Rated 5 out of 5 stars
I love this dictionary!
English isn't my native language, so it has nothing to do with me being British or anything, nor is it because I was taught (or learned myself - pretty much most of my English language, after 6th grade (I'm not going to confuse us both by trying to figure out what's the closest word for Finnish public education non-optional (well, generally - home schooling is an example of other ways) 9-year school's first 6 classes (we call them roughly translated "lower class" and "upper class", like "Dude, I'm an upper classer, now realize your folly and treat me like and adult which I'm not" :D), because our family bought the first computer in our household in 1991, between 5th and 6th class - while I was bummed that it wasn't a cool Amiga (just 500 would've been cool - my friend got one at same time, and really started learning anything more than gaming on it after he bought a PC, which was in late 90's so it was cool already, and really the only alternative - yes, nobody I know ever even considered an apple back then).
But I learned a lot with that PC - one thing was that although the original OS (IBM DOS 4 + some weird GUI with IBM Works Office Suite, filemanager called dosshell.exe, tutorial and finally, one tile to get into command line - was all in Finnish, less than 1% of any kind of programs weren't - and most commonly they were English only. When my dad got pirated MS DOS 5, the ROM drive, which showed as D: drive, disappeared with all the IBM DOS 4, and from that 'til '95 (when we bought a new 75Mhz Pentium with, uh, Windows 95 (which I loved - I hadn't used enough of Win3.0 on that 286, I hadn't learned to hate it yet), almost everything including the OS was English.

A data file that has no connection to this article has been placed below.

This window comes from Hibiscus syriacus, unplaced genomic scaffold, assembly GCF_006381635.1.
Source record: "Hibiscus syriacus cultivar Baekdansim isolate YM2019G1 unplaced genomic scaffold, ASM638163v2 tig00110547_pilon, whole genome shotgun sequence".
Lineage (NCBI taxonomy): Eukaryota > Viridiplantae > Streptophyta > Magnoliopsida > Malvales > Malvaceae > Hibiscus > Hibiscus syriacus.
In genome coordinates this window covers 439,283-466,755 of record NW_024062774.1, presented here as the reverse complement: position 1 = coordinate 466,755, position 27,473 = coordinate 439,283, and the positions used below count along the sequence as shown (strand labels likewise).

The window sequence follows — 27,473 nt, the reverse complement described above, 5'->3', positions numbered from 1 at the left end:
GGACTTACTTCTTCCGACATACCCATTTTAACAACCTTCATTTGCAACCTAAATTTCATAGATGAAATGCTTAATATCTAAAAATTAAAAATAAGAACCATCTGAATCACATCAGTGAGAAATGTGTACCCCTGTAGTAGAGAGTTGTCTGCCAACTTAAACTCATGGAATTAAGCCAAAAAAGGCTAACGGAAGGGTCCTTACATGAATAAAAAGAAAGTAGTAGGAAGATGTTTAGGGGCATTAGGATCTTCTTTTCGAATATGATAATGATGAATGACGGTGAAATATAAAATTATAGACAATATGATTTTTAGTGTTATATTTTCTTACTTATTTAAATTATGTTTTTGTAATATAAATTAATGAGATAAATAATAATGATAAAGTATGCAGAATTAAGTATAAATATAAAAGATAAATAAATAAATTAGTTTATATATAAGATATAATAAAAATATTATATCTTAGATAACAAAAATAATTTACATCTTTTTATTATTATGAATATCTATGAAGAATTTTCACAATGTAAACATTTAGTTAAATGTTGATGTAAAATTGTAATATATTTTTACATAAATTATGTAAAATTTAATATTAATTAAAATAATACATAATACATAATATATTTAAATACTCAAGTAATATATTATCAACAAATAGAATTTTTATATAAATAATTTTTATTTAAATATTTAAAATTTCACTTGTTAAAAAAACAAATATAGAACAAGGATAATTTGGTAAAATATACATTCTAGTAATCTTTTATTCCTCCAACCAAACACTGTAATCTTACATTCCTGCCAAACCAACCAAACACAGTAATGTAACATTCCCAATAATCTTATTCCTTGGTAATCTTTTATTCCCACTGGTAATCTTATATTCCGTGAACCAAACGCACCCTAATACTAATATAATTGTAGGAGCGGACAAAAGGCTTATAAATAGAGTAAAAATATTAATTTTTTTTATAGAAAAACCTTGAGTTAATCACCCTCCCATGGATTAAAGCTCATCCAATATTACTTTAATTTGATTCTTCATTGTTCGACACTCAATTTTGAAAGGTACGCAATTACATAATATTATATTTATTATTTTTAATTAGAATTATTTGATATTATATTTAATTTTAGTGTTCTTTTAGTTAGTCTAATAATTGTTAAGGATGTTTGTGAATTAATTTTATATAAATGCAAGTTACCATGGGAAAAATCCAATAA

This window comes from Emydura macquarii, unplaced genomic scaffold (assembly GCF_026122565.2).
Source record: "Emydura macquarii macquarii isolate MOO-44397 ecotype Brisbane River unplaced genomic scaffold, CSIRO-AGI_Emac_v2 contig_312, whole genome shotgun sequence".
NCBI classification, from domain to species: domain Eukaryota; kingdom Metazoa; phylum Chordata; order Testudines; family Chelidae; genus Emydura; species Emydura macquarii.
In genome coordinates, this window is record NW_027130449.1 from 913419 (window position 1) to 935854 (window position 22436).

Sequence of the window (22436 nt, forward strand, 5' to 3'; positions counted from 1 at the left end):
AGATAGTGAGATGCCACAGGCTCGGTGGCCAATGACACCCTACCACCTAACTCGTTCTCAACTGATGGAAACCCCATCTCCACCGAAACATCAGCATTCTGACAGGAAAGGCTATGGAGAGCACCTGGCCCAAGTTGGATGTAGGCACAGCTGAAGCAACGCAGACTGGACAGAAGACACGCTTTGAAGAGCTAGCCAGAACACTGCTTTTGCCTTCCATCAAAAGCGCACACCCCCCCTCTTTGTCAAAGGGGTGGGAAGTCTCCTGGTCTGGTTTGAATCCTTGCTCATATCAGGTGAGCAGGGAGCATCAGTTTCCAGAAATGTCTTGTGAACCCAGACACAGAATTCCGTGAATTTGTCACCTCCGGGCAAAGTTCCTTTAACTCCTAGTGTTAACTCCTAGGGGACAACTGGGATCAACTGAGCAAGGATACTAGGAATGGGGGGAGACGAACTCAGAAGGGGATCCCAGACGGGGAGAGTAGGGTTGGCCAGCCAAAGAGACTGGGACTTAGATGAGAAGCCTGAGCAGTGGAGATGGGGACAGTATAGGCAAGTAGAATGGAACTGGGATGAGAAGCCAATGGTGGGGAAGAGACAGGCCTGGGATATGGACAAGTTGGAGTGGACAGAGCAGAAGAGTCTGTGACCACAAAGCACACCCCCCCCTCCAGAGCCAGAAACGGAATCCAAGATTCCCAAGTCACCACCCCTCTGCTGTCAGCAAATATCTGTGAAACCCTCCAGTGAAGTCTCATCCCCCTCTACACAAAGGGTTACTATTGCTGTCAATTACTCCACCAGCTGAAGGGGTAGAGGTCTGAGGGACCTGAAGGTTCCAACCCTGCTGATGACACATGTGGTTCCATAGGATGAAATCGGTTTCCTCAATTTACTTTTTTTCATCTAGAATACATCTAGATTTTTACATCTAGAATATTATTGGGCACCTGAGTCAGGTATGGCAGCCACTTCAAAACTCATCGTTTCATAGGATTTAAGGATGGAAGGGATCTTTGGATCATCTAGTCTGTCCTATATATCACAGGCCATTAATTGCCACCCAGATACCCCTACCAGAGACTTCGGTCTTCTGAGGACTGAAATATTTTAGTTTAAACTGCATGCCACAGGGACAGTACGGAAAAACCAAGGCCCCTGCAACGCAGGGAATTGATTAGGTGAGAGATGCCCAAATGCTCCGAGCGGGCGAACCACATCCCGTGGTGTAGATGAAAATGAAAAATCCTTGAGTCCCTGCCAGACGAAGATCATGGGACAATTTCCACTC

That's why I still today like to configure my OS to english, but my locale isn't set to en_US, it's en_GB. And it's not because how I learned English, because at school they teach us English the way it's in US, and all the programs defaulted to US English.
It's funny how, at least to me, it seems that the whole world (outside Britain I guess) treat US English as the "proper" and "real" English, while British English seems to be treated as "funny variant, like the one Australians speak." That's just nuts, but what it's about for me, a man who probably writes more US than GB English automatically (which is why I wanted this dictionary), is that British English seems more alive to me. That's it to put it simply. Simply and shortly - yes, that's what this definitely was.